Hollidaysburg: District OKs form for mask exemption

Most in orderly crowd spoke against requiring students to wear face covering

The Hollidaysburg Area School Board approved a form to request a student be exempted from wearing a mask on Wednesday.

The district will continue to use the form, which was implemented Tuesday.

So far, according to Superintendent Robert Gildea, 13% of students have submitted the form for medical exemption.

Votes in favor of approving the form were from Rick Gallagher, Nicole Hartman, Melissa Mitchell, Manny Nichols and Ken Snyder. Votes against were from Board President Ron Sommer, Lonna Frye and Doug Stephens. Board Vice President Scott Brenneman was absent.

Despite police being on hand in anticipation of a large and possibly contentious crowd, attendees were mostly well-mannered.

Public comment was civil during its roughly 45-minute entirety.

Most residents spoke in favor of the exemption form and against requiring masks, including Steve Link, who opposes Gov. Tom Wolf’s recent K-12 mask mandate.

“It’s only the beginning of a slippery slope,” Link said. “Parents will lose parental rights to make critical medical decisions for their own children. Please remember, this (exemption form) might be a chance to stop masks from being forced on children.”

Andrew Wedel said masking should be a personal choice.

“Everybody is responsible for themselves,” Wedel said. “Avoiding non-risk is not possible. COVID-19 is going to be with us indefinitely, maybe forever. Please vote to accept the waiver form as it’s presented.”

While most residents expressed an anti-mask sentiment, Rick and Sheryl Imler backed face coverings in their comments.

Masks, Sheryl said, are a “small sacrifice.” She added she is “disturbed by the number of people willing to falsify a form.”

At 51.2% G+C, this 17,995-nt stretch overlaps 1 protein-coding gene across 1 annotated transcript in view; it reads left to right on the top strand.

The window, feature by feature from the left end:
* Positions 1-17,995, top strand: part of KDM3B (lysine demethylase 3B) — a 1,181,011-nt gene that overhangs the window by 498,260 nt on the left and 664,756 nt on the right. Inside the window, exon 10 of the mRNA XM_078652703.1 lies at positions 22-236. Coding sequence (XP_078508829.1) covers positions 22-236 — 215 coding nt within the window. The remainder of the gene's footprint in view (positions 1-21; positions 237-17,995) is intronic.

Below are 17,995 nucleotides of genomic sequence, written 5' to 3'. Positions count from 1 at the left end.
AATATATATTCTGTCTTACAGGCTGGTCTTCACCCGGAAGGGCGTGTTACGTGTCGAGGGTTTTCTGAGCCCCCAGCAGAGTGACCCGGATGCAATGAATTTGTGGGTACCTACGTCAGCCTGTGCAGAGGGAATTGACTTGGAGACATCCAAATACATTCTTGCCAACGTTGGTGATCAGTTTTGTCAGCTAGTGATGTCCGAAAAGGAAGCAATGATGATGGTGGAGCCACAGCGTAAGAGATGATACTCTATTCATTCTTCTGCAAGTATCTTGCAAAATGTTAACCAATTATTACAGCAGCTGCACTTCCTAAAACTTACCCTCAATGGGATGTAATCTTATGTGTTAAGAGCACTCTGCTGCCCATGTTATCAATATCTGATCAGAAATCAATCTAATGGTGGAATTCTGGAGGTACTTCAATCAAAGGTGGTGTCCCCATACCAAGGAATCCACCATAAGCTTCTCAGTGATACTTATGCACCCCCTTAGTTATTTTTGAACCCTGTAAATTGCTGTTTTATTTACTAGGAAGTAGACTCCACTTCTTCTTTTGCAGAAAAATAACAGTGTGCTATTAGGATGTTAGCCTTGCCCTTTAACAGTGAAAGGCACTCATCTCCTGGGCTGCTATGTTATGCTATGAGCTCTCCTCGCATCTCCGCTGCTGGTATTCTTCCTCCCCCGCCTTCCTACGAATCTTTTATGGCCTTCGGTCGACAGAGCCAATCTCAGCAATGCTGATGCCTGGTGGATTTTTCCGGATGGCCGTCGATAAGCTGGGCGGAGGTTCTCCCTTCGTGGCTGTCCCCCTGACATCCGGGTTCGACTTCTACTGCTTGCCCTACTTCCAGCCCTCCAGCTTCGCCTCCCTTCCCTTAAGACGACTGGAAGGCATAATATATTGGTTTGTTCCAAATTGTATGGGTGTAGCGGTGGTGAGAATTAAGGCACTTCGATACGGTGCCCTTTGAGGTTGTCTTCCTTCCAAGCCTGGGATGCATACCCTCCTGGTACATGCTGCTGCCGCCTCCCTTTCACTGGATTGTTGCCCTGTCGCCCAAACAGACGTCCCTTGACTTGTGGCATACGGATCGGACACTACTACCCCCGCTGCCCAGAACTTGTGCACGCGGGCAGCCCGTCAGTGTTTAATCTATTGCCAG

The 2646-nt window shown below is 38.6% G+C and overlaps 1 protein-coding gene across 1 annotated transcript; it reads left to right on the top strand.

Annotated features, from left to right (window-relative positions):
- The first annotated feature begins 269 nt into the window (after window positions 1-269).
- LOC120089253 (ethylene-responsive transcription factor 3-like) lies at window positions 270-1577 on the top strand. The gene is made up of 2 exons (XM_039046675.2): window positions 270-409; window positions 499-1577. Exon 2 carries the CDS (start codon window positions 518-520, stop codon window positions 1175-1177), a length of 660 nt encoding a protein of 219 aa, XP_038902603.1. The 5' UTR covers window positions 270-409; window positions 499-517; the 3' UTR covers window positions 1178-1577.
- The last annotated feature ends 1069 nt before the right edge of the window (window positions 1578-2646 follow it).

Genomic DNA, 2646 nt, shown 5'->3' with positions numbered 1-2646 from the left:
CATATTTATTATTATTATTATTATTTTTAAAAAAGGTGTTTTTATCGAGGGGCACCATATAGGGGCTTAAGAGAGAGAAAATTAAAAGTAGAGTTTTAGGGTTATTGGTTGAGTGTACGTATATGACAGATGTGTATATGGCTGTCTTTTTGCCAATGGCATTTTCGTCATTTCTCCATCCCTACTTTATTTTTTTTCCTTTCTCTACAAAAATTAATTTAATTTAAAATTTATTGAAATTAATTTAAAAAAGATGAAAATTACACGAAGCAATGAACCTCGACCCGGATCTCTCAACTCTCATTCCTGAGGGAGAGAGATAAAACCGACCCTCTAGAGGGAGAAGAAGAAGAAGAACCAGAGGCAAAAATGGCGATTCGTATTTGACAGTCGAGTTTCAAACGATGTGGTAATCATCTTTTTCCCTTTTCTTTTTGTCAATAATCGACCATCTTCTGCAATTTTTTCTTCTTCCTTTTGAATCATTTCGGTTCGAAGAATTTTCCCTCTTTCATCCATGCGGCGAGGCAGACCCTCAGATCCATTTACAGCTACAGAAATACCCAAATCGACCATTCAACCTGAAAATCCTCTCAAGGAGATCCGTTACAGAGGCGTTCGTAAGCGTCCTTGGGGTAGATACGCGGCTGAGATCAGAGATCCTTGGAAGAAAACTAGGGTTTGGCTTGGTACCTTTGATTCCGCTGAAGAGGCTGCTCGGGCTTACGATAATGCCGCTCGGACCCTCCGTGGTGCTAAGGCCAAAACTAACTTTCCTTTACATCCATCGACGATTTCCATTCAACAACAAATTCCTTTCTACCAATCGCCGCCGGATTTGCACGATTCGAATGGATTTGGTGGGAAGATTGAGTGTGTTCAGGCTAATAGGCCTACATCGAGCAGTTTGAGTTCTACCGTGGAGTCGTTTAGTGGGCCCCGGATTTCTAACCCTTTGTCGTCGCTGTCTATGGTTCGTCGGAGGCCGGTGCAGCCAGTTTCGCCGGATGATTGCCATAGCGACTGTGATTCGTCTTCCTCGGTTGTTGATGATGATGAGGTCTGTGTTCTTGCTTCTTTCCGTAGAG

“Base your decisions on science,” Rick said. “We have the means of preventing deaths. Why wouldn’t we act accordingly to do that?”

Tensions rose when Stephens spoke before the roll call vote.

“I want you to understand why I’m going to vote no for the consent form tonight,” Stephens said. “What it boils down (to) for me, and I’m speaking to you now more as a parent than a board member; it’s about the lesson and example that we are showing our kids.”

A handful of residents yelled back, but the disruption was ephemeral as Gildea asked everyone in the room to restore order.

Mitchell, too, addressed the audience.

“I’m going to speak to you from the heart,” she said. “Never in my life did I ever think I would have to sit here and fight so hard for the right for a parent to do what they thought was best for their child. I understand how political this might seem. I need you to pay attention because it was really, really close that your rights could have been taken away, and the rights of parents are being taken away all over our state. I don’t think it’s right, and I’m speaking to you as a mother.”

After the meeting, Gildea reacted to the board’s decision.

“My only goal in this, from the time that COVID-19 started, was to keep kids healthy and to keep kids in school,” he said. “If the plan that is in place accomplishes that, then I support it.”

Mirror Staff Writer Andrew Mollenauer is at 814-946-7428.


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